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Philosophy - Does the block universe theory of time mean that life will repeat after death?

I have suffered severe anxiety, sadness, regret, and depression since I was 13, I had 2 trapped-feeling panic attacks when I was 13 I am now 17 and fighting off frequent urges to have a trapped-...
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431 views

Is there a fundamental ontology in Physics? What is the universe fundamentally “made of” according to Physics?

Is there a fundamental ontology in Physics? According to Physics, what are the fundamental "things" (whatever they may be) that in combination define the whole universe, such that they are not ...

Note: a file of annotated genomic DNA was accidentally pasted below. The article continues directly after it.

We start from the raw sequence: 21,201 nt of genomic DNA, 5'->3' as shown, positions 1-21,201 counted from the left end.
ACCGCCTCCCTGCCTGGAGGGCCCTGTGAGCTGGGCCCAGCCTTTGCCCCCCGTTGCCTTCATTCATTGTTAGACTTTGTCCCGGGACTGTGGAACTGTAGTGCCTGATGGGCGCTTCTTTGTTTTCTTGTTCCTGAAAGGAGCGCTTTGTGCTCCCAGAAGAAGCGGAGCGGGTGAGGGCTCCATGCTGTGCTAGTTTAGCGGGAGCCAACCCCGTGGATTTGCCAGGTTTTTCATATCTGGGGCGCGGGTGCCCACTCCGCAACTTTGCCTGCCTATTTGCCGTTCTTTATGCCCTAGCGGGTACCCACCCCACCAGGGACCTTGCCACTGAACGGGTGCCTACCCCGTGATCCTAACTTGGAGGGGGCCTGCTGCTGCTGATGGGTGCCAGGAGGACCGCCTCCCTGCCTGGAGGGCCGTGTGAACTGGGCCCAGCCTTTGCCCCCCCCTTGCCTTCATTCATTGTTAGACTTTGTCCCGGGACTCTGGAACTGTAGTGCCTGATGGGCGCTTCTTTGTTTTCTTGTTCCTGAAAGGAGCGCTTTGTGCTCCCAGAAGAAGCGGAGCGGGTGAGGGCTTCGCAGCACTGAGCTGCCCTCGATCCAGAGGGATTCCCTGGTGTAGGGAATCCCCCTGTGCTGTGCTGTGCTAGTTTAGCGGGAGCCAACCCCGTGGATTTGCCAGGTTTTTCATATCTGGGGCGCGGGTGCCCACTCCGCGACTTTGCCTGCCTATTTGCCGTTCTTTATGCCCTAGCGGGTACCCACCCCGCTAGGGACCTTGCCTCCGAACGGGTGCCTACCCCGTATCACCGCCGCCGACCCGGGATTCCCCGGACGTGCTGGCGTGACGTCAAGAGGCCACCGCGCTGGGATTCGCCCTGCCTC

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301 views

Why do physicists increasingly seek to understand more fundamental pieces of matter?

Why do physicists seek to study and explain more fundamental qualities of matter as opposed to stopping at a certain point and testing more predictions of macro-level models? What benefit does the "...
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What should be first according to Aristotle: the nature of being or the nature of explanation?

I see that in his Metaphysics he starts speaking of the nature of explanation as if he thinks, I think, that it is key to be understood before moving to the investigation about being. But then, in his ...
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What are the third and fourth ways in which William Charlton says “being” is used in Aristotle?

I'm reading William Charlton's commentary on Aristotle's Physics I and II, and I am having trouble with the following: Aristotle recognizes four main "ways in which a thing might be said" i.e. ...